Richard Cohen still has a prestigious and presumably high-paying job telling people what to think on the Washington Post editorial page, despite the fact that he once wrote that Colin Powell’s Iraq farce at the UN “had to prove to anyone that Iraq not only hasn’t accounted for its weapons of mass destruction but without a doubt still retains them. Only a fool–or possibly a Frenchman–could conclude otherwise.” It should come as no surprise that Cohen, despite an inane “wrong for the right reasons” (no, really!) pseudo-apologia (perhaps the most repellant of the whole lot of pundit Iraq War apologies, but I admit I haven’t had the stomach to read them all), wants to get all up in that Syrian Civil War, because America has to Do Something when People Are Dying! It’s the law, dammit! So Richard wrote him a think piece in yesterday’s Post:
Cold-hearted liberals have abandoned Syria
OK, I’m gonna just stop you right there for a second. “To abandon” means “to leave, forsake, desert,” “to give up, discontinue, withdraw from,” “to give up the control of.” All of these concepts require the abandoner to have had some possession of or relationship with the abandonee in order for there to be abandonment. Were these cold-hearted liberals ever involved with Syria in the first place?
A letter to the editor of the New York Times Book Review says it all.
Well, excuse me–I mean, I’m not a professional writer (or anything else, currently) or anything, but a couple of years ago I saw a comment thread on a Huffington Post Celebrity Sideboob piece that was really insightful. Also there was the time when @dingusfire6969 subtweeted some really profound things at David Brooks for the better part of a day. So this letter to the editor might say a lot, but “all”? I don’t think so.
I cite the letter because its author is Norman Birnbaum, a quite distinguished emeritus professor at Georgetown University. In tone and approach, it is very much like a long article in the New York Review of Books by David Bromwich, a professor of English at Yale and yet another prominent liberal. He, too, chides us alleged war-lovers, reminding us of Iraq, where some of us were wrong (guilty) and some duplicitous (not guilty), and offers instruction on the difficulties and complexities of intervention — Shiites, Sunnis, Alawites and all the rest, a veritable casting call for “Lawrence of Arabia.”
One of the hallmarks of the reflexive interventionist is taking a sort of bizarre pride in deliberately not understanding anything about the places in which it wants to intervene. People who oppose intervention and seem to know something about the places in which they would rather not intervene are chided with little snide comments like “a veritable casting call for ‘Lawrence of Arabia.'”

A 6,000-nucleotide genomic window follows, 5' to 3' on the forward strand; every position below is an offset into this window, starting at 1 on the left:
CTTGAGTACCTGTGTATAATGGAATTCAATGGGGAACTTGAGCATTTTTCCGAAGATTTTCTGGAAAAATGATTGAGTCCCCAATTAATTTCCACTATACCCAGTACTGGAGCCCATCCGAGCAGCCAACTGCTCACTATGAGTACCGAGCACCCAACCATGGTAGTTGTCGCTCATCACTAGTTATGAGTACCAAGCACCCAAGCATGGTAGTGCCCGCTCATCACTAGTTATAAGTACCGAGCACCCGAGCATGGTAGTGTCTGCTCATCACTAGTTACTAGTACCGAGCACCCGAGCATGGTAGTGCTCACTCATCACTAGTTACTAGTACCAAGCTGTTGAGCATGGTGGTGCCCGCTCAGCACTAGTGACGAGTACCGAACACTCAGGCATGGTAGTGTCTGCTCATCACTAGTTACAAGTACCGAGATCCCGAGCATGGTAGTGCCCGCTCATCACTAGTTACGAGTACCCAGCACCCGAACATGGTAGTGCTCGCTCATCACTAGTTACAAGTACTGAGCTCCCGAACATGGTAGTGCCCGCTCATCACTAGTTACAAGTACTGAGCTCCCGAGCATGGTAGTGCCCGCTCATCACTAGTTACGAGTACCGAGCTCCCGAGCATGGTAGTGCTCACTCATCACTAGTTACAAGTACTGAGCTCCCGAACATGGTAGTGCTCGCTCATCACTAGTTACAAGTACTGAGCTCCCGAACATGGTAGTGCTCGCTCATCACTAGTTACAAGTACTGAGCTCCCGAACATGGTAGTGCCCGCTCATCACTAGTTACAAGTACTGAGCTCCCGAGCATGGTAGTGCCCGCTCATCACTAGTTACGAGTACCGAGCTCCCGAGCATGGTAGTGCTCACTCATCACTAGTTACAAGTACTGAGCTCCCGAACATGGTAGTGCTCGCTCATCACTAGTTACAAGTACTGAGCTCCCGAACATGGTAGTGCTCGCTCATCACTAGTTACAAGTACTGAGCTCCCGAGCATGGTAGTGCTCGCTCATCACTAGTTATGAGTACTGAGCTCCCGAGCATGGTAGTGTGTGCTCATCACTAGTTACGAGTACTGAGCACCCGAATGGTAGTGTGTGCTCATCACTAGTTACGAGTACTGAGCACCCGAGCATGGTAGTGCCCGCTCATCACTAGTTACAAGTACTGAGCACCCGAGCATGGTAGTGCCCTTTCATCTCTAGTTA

Actually Birnbaum makes one important point in his letter:
Those who so loudly demand action are, almost invariably, academics, politicians and publicists not burdened by experience in the military.
But I digress. Richard Cohen, political pundit for a newspaper, who’s never served in the military and probably has no close friends or immediate family members who are currently serving, was about to explain why the United States must intervene militarily in a civil war in Syria.
Syria was never going to be the Iraq war. It was going to be a humanitarian intervention, an attempt to stop the killing, end the misery — use U.S. power to do good. This was not colonialism or neocolonialism or imposing a repellent Western regime on the always virtuous East. All we wanted — all I wanted — was to end the killing. Only the United States had the wherewithal to do this.
The unrepentant Iraq hawk, and Cohen is absolutely unrepentant no matter what he says, seethes over the fact that Iraq was bungled so badly as to preemptively discredit any foreign adventure that might be proposed in its aftermath. “Our Syrian adventure will have only the purest of motives, not like Iraq!” they insist, as though Bush, Cheney, and their media cheerleaders (Richard Cohen, for one) didn’t make the same claims of humanitarianism and liberating the oppressed about Iraq that Cohen now makes about Syria. The next intervention will always be “different” for somebody like Cohen, who basically just wants to slake his raging addiction to American military power with a little bombing campaign over some Arab country but claims that this next one will only be done for humanitarian reasons, and then gets pissed off when you point out that the last time he said that it turned into a giant clusterfuck.